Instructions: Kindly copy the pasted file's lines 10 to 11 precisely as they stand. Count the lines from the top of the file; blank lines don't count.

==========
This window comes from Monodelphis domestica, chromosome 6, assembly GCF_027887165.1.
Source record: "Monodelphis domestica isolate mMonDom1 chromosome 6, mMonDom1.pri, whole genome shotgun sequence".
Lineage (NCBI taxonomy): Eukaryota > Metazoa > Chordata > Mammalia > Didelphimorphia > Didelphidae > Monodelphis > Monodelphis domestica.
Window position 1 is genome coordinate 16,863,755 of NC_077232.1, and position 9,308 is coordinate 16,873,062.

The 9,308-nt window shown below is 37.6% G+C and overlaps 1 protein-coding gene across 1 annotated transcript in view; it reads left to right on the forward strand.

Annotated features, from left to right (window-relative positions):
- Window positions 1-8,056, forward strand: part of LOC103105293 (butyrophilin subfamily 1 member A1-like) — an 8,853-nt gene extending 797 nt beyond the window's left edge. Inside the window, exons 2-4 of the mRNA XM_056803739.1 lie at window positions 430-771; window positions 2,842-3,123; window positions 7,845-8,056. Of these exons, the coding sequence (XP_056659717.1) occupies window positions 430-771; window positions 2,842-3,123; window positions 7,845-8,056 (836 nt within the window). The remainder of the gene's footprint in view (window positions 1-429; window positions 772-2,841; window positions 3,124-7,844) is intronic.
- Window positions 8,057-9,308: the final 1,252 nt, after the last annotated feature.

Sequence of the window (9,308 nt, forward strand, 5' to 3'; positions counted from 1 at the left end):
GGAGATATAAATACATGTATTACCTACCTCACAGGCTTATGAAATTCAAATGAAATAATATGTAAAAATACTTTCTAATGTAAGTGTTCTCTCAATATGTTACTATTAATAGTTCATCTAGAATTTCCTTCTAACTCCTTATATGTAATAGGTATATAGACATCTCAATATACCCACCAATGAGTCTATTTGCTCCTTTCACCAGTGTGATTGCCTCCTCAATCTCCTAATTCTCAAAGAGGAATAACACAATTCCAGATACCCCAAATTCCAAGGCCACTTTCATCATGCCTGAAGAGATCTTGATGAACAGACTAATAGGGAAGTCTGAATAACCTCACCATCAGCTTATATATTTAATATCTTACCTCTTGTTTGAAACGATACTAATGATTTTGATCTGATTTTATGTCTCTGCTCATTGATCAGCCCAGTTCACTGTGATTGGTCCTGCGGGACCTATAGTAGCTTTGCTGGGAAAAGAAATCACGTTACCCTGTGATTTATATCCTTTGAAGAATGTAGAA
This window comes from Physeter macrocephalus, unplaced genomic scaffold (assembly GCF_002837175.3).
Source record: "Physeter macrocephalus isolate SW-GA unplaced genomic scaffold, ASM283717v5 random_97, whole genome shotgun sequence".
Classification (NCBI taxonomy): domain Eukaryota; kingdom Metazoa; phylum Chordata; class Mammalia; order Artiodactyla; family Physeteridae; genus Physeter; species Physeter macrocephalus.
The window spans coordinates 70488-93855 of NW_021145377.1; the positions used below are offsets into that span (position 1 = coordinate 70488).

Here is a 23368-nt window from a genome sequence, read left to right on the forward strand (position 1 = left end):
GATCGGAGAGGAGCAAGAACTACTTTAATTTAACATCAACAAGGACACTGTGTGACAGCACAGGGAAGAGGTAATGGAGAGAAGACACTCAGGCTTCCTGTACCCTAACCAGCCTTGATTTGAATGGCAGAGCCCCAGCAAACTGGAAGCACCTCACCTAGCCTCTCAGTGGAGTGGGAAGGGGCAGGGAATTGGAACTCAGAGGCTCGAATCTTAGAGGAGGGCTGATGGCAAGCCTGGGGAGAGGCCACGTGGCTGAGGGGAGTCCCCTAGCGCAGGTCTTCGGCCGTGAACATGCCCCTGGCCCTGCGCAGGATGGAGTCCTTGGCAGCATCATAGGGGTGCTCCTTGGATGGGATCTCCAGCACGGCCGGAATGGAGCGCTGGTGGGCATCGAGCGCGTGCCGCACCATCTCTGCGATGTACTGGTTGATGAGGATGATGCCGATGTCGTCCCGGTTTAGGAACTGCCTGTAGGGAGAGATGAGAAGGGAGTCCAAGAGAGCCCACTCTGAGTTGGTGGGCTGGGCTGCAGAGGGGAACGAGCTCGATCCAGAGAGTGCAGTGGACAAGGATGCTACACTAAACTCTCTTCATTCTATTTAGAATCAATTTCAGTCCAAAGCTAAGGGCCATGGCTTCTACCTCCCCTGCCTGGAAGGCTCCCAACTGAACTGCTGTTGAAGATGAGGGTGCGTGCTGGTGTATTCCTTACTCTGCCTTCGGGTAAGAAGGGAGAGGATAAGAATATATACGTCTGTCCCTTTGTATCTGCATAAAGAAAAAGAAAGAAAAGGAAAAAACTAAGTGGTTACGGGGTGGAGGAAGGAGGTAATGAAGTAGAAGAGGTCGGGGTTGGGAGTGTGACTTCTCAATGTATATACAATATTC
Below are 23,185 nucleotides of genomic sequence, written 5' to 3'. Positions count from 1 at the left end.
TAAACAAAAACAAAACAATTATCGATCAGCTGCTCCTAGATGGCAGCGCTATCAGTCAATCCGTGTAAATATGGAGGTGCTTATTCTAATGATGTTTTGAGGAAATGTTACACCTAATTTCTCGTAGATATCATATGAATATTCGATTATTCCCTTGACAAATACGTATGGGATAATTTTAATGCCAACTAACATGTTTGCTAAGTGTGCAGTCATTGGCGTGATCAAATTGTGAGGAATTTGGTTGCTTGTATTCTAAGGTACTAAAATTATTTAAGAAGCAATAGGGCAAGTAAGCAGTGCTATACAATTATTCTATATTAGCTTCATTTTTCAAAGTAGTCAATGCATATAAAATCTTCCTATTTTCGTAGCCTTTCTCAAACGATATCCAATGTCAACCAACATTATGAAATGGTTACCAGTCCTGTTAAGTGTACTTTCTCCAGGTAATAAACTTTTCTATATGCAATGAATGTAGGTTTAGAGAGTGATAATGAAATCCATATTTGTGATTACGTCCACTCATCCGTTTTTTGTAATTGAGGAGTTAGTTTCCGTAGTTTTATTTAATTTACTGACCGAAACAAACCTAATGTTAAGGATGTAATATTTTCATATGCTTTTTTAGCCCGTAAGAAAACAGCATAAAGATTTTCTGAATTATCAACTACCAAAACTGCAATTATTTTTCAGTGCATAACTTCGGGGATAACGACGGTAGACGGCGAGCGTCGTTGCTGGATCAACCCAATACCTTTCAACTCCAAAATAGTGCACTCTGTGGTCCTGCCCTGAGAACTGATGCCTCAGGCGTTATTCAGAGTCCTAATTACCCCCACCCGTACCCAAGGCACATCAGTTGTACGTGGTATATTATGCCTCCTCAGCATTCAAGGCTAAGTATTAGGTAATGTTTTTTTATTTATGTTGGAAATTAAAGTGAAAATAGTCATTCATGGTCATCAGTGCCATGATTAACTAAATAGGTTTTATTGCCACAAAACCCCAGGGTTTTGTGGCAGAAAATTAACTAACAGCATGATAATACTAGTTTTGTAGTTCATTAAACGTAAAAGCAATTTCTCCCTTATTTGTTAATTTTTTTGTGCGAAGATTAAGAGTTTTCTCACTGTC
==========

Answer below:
GGAGATATAAATACATGTATTACCTACCTCACAGGCTTATGAAATTCAAATGAAATAATATGTAAAAATACTTTCTAATGTAAGTGTTCTCTCAATATGTTACTATTAATAGTTCATCTAGAATTTCCTTCTAACTCCTTATATGTAATAGGTATATAGACATCTCAATATACCCACCAATGAGTCTATTTGCTCCTTTCACCAGTGTGATTGCCTCCTCAATCTCCTAATTCTCAAAGAGGAATAACACAATTCCAGATACCCCAAATTCCAAGGCCACTTTCATCATGCCTGAAGAGATCTTGATGAACAGACTAATAGGGAAGTCTGAATAACCTCACCATCAGCTTATATATTTAATATCTTACCTCTTGTTTGAAACGATACTAATGATTTTGATCTGATTTTATGTCTCTGCTCATTGATCAGCCCAGTTCACTGTGATTGGTCCTGCGGGACCTATAGTAGCTTTGCTGGGAAAAGAAATCACGTTACCCTGTGATTTATATCCTTTGAAGAATGTAGAA
This window comes from Physeter macrocephalus, unplaced genomic scaffold (assembly GCF_002837175.3).